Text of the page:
I saw them across the street, walking so closely that my quick glance made me think they were holding hands. Having just left job #2 to go home and finish a project for job #1, my hands were holding a laptop, books and too many notebooks that barely stayed in my arms as I fumbled with my car door.
Truth be told I’m pretty sure they saw me, so I was feeling a blush creep up my neck as I avoided doing a double take. The whole situation stung too much, so once I was safely in my car all I could do was sit there, mortified.
God. I wish I was her.
This isn’t the first time she’s stolen a guy from me.
She’s the perfect girl. She’s thinner than me, probably gentler and more optimistic, a little quieter and mysterious, doesn’t hand out her opinions like candy at a parade, and pulls all of my insecurities out and puts them on a neon display.
And she’s the one on my man’s arm.
Fat Feet in a Glass Slipper
That perfect “her” has become my internal comparison. Every time she snags another one of my men, I see myself in her shadow, and shadows aren’t very flattering.
All of the sudden, I think I’m a fat mess. I don’t have my shit together like I should because if I did I’d obviously be in her place. If I went to the gym as often as she does maybe I’d be holding his hand. If I didn’t have such a loud laugh maybe he’d find me as interesting as he finds her.
And, of course that calls for a complete replay of every conversation and interaction I’ve ever had with him, trying to pinpoint the moment when he started to lose interest. Because of course I assume that from an outside, relatively uninformed perspective, I can really, truly pinpoint the moment when someone loses interest.
At last count, seems that there are at least ten “errors” on my point that made me lose him.
Have you ever seen a movie where a female character is relatively unnoticed by the guy she’s interested in until her friends give her a makeover? My “she” is the version of myself that my fictional movie friends would magically turn me into and then I’d magically get that guy and I’d be the girl on his arm.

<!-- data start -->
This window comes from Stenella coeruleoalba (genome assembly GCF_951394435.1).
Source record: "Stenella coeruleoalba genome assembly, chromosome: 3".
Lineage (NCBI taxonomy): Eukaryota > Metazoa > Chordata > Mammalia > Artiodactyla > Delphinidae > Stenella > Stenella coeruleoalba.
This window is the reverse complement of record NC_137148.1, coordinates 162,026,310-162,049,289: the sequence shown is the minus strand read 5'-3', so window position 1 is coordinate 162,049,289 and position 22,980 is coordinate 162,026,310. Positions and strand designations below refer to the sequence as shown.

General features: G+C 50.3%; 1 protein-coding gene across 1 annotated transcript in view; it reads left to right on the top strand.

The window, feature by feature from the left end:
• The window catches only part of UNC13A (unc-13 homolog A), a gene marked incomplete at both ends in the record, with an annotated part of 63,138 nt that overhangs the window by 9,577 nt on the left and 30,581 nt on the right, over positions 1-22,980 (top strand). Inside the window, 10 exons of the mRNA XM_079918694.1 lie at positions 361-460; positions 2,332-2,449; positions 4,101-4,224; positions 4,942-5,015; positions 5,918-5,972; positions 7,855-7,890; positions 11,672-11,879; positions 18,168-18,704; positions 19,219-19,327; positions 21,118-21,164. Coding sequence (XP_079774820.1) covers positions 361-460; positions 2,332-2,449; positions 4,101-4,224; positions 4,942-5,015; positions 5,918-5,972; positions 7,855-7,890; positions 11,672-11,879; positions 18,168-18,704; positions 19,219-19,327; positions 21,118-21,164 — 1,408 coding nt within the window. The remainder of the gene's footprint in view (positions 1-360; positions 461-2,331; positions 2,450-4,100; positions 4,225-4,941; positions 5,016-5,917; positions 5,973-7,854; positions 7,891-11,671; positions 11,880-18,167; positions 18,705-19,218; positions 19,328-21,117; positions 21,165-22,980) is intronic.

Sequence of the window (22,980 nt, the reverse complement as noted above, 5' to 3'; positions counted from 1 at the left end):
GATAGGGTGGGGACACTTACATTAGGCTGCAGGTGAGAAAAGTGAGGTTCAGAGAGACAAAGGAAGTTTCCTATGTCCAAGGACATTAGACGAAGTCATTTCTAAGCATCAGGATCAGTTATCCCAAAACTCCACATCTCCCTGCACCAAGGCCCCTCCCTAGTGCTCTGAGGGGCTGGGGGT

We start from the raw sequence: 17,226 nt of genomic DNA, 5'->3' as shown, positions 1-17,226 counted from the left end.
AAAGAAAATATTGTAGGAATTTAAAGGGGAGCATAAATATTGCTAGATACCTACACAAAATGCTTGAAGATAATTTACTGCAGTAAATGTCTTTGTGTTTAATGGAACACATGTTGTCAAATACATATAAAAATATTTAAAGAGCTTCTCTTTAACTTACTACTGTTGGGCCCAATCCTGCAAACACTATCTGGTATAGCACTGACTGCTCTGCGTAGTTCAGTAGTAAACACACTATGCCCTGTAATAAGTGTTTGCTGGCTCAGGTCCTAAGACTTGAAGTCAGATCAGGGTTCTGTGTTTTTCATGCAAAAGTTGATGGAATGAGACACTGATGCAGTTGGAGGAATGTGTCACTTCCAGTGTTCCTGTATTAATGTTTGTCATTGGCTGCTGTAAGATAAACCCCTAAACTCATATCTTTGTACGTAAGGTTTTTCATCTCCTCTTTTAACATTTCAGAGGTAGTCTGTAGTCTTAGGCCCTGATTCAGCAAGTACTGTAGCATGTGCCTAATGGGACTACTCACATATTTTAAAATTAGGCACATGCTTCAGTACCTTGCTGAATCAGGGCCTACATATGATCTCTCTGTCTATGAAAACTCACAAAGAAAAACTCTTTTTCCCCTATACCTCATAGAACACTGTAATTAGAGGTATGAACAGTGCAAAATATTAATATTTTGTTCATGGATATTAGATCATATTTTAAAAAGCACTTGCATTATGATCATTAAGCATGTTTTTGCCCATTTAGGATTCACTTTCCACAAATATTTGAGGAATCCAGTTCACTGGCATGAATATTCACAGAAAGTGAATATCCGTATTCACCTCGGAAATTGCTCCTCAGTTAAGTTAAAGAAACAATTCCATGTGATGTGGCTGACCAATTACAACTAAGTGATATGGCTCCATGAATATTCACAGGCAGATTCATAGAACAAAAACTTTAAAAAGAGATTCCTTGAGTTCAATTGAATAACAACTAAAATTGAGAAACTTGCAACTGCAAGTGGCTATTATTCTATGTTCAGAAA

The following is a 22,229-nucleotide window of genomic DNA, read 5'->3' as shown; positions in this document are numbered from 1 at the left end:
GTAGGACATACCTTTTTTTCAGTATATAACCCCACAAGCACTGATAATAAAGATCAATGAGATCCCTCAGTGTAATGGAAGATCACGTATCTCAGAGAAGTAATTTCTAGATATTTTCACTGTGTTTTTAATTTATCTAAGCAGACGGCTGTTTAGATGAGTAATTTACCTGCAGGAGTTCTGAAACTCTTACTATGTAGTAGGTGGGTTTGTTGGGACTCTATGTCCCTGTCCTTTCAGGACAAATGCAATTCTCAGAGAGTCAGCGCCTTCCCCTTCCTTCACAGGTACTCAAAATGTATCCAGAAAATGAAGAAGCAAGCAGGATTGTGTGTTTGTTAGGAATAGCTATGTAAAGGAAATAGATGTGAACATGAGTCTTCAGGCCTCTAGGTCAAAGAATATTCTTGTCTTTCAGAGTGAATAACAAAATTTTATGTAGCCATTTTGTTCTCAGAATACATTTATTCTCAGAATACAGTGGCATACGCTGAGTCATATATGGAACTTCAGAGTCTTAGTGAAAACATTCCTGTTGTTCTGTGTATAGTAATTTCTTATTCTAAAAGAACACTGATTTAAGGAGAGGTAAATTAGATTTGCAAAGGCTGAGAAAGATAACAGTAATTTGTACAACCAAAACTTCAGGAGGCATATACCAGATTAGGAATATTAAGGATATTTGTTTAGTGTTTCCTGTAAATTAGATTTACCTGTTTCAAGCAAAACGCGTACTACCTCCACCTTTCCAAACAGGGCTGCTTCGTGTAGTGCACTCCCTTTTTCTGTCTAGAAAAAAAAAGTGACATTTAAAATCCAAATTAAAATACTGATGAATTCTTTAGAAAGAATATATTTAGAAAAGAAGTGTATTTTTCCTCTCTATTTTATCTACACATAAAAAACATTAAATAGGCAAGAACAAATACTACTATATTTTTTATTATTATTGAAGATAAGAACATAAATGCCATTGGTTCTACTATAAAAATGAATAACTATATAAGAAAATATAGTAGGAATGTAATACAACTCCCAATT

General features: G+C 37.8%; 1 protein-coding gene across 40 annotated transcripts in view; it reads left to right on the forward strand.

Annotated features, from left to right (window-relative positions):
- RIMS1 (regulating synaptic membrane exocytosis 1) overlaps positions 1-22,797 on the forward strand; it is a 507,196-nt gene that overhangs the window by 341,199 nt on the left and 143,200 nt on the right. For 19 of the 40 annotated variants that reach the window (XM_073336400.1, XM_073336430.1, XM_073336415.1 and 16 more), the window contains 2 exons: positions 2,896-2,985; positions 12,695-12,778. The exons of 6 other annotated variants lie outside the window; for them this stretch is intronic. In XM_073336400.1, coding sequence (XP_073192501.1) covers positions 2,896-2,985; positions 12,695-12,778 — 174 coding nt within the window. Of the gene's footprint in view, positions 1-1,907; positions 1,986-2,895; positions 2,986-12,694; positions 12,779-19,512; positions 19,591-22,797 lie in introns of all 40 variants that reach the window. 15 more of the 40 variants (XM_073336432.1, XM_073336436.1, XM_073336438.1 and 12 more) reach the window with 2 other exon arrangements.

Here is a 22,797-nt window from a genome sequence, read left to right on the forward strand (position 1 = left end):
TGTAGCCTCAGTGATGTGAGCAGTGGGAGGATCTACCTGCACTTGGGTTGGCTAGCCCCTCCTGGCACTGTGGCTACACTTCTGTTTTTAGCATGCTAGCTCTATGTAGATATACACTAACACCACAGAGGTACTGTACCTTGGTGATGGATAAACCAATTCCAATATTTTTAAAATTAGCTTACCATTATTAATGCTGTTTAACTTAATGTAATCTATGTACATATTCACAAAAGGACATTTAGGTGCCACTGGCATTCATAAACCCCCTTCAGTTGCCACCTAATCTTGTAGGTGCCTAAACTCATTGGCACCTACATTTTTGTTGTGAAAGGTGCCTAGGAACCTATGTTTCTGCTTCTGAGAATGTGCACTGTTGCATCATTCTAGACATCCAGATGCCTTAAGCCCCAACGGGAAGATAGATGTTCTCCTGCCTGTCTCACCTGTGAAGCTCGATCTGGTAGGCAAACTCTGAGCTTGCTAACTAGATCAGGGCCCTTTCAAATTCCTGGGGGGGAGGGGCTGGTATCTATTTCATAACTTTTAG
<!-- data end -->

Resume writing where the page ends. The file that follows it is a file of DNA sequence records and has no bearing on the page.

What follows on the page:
She’s Cinderella at the ball and I’m Cinderella singing while I scrub the floors and talk to mice. Who doesn’t want to be Cinderella at the ball? But maybe wanting to be her instead of being me is actually taking a toll. Convincing yourself that every time someone isn’t into you is because you’re Cinderella at the wrong point in the night isn’t at all helpful.
You are not inferior just because the guy/girl you’re into backed away and picked someone else. And no matter how you slice it, someone has to have a lot of power in order to make you feel second-rate.
Magic not required.
One of my exes has a very chatty best friend. A while back, he spilled the beans about the girl that my ex was dating at the time. “Honestly, you’re better person than her,” he said, laughing a little. When I asked him why, I got the strangest feeling. I felt like Cinderella at the ball, because this friend was describing me as though I were the ideal girl.
But you know what? I’m just me. And the “she” that I saw with that guy is also just…her. She’s as human as I am, and so there’s really no competition. He picked her for reasons I won’t ever know and that’s just fine, because if I’d have to change to make him commit to wanting me then I’d rather not be on his arm.
So I started my car, drove away from them, and went on with my imperfect life.